Figure 23 shows the stress-strain curve and damage initiation/progression for a [0] open hole specimen. The model has 1540 solid 3-D elements with two elements through the thickness. The CPU time for the analysis was approximately 2.7 hours. As shown in the figure and expected [41], damage initiation is localized near the hole, and it progresses outward as one would expect. Here matrix strength was assumed to be constant spatially. The damage state marked at three stress magnitudes is also shown in Figure 23. It should be noted that the damage initiates at the load levels marked 1 and 2 but globally no significant deviation from linearity in the global stress-strain curve is observed.

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Figure 23 Response of a unidirectional [0] CMC open-hole coupon (hole diameter/specimen width = 0.4); A four-phase 6 × 8 RUC used in the analysis is shown in the inset. SDV24 is a measure of damage in the specimen.

In Figure 24, results associated with an open-hole specimen with a [0/90]s laminate are shown. This model has 2000 continuum shell elements, wherein 2 elements through the thickness are assumed. Each element has two layers, one representing [0/90] plies and other element representing [90/0] plies. Damage initiation and progression is localized near the hole as expected and shown at the right in Figure 24 at the stress levels marked 1 and 2. The CPU time for this analysis was approximately 4.5 hours and a multiscale analysis (using the RUC shown in the insert with spatially constant matrix strength) was performed for all elements.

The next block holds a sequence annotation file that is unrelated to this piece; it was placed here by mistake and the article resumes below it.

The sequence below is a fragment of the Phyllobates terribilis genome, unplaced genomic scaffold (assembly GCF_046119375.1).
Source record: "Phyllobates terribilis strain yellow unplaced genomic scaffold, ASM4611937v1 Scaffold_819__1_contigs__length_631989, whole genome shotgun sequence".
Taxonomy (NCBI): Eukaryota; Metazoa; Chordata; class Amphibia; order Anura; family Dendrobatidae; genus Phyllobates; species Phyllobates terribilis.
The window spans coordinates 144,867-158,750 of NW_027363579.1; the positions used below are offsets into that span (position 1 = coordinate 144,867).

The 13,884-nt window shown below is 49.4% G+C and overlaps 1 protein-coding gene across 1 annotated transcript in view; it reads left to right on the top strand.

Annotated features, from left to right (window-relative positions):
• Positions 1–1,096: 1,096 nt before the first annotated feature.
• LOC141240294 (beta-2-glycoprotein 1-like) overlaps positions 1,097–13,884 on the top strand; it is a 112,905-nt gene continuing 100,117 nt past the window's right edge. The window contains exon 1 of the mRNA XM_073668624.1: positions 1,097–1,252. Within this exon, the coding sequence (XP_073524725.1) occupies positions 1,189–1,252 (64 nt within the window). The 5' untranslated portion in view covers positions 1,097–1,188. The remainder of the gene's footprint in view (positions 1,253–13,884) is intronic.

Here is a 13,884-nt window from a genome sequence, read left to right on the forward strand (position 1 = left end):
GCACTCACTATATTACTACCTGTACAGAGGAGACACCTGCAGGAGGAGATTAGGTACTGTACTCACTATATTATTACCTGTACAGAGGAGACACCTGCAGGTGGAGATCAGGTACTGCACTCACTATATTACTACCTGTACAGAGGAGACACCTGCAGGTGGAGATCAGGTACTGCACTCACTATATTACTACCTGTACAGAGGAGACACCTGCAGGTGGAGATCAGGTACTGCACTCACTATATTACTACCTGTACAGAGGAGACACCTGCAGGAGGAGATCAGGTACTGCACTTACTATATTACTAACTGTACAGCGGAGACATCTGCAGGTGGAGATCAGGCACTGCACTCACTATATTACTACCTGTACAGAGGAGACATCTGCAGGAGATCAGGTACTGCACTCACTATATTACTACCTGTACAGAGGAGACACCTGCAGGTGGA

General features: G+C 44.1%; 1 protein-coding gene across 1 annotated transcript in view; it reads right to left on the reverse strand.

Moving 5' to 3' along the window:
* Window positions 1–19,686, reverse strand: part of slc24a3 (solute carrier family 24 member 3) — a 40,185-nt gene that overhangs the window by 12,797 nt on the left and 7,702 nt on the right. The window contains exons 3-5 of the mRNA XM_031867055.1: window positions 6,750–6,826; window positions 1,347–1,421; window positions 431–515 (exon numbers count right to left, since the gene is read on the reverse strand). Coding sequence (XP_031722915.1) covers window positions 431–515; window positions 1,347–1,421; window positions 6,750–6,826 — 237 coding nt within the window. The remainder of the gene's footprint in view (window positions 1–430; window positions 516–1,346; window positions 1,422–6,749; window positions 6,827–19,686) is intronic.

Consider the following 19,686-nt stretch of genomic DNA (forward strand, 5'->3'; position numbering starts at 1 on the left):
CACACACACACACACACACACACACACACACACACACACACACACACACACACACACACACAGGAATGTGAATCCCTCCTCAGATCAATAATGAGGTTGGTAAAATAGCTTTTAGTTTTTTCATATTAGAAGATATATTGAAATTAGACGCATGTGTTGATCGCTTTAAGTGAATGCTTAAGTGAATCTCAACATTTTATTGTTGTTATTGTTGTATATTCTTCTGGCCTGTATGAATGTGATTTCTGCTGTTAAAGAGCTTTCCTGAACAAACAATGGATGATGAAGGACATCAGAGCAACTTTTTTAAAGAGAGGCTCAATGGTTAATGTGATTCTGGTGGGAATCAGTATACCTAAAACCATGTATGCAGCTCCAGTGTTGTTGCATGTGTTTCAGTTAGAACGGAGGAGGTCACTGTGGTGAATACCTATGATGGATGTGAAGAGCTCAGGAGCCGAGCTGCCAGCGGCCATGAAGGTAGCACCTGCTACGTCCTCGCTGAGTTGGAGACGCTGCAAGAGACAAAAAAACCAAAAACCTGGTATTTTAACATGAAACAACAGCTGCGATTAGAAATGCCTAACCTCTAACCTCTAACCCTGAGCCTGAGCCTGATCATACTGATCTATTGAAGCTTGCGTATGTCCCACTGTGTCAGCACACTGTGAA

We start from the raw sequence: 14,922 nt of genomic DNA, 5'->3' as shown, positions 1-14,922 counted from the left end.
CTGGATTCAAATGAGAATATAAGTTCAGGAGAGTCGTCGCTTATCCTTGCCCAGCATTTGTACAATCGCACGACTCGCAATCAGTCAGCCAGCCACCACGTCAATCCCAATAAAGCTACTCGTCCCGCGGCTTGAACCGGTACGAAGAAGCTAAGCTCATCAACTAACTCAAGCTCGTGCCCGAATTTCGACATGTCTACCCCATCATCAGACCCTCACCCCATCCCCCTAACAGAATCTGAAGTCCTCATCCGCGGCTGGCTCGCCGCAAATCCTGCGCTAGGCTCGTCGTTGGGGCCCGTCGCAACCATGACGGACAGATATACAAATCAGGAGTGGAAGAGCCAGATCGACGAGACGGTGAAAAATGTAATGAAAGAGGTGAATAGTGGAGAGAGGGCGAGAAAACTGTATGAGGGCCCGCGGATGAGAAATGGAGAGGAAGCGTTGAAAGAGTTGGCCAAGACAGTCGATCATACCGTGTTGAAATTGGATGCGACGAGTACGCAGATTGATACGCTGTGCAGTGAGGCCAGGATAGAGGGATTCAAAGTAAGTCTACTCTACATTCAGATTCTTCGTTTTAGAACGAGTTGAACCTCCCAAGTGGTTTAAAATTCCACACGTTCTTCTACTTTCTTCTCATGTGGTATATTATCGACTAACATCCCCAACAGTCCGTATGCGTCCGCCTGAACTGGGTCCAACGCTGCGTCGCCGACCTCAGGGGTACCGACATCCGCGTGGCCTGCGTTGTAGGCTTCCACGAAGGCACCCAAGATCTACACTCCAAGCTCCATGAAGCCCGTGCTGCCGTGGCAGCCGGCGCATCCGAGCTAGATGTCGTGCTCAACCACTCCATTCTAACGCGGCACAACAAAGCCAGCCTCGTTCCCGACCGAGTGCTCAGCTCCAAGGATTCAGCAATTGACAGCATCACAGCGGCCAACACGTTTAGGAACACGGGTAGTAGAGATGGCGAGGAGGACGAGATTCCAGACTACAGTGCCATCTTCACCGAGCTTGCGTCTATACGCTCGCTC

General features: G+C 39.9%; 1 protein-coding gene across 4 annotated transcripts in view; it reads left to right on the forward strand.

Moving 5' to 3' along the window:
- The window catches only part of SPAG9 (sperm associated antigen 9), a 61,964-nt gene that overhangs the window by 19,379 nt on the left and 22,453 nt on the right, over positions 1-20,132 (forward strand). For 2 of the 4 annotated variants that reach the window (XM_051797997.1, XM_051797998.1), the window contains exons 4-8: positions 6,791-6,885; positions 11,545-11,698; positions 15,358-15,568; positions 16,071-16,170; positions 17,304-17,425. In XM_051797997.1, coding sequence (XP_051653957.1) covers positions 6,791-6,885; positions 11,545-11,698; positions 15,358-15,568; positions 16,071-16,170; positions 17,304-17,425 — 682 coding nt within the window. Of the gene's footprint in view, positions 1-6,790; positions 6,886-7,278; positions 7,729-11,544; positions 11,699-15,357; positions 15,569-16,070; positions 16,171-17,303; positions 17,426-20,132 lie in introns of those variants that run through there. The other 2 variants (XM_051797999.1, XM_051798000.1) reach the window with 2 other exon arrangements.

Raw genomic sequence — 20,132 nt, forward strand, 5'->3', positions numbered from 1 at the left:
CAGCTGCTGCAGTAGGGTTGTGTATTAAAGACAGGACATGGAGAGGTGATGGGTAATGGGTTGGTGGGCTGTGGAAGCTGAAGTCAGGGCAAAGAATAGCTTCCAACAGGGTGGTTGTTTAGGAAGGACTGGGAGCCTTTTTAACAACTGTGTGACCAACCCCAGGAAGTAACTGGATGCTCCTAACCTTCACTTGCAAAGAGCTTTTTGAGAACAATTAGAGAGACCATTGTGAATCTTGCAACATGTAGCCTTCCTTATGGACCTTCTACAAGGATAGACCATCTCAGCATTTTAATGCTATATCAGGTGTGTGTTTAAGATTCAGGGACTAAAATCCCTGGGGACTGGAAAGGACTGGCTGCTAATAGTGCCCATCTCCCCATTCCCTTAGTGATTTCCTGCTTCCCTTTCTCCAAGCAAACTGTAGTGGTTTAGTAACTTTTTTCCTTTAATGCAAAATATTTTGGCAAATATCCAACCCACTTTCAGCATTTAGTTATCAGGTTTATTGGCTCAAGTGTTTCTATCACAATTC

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Figure 24 Shows the response of a cross-ply [0/90]s laminate open-hole test coupon (hole diameter/specimen width = 0.4); A four-phase 6 × 8 RUC used in the analysis is shown in the inset. SDV is a measure of damage.

Figure 25 shows the response of a unidirectional [0] CMC composite double edge notched coupon. This model has 2900 solid 3-D elements with 2 elements through-the-thickness. Analysis took about 5.5 hours of CPU time and multiscale analysis (using the RUC shown in the insert with spatially constant matrix strength) was performed for all elements. As shown in the figure, damage initiation is localized near the notch and the damage progresses towards the center of the coupon as expected. In Figure 25, the damage state is shown on the right side at three stress levels marked 1, 2 and 3.

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Figure 25 Response of a unidirectional [0] CMC composite double edge-notched coupon (notch width/specimen width = 0.2); A four-phase 6 × 8 RUC used in the analysis is shown in the inset. SDV is a measure of damage.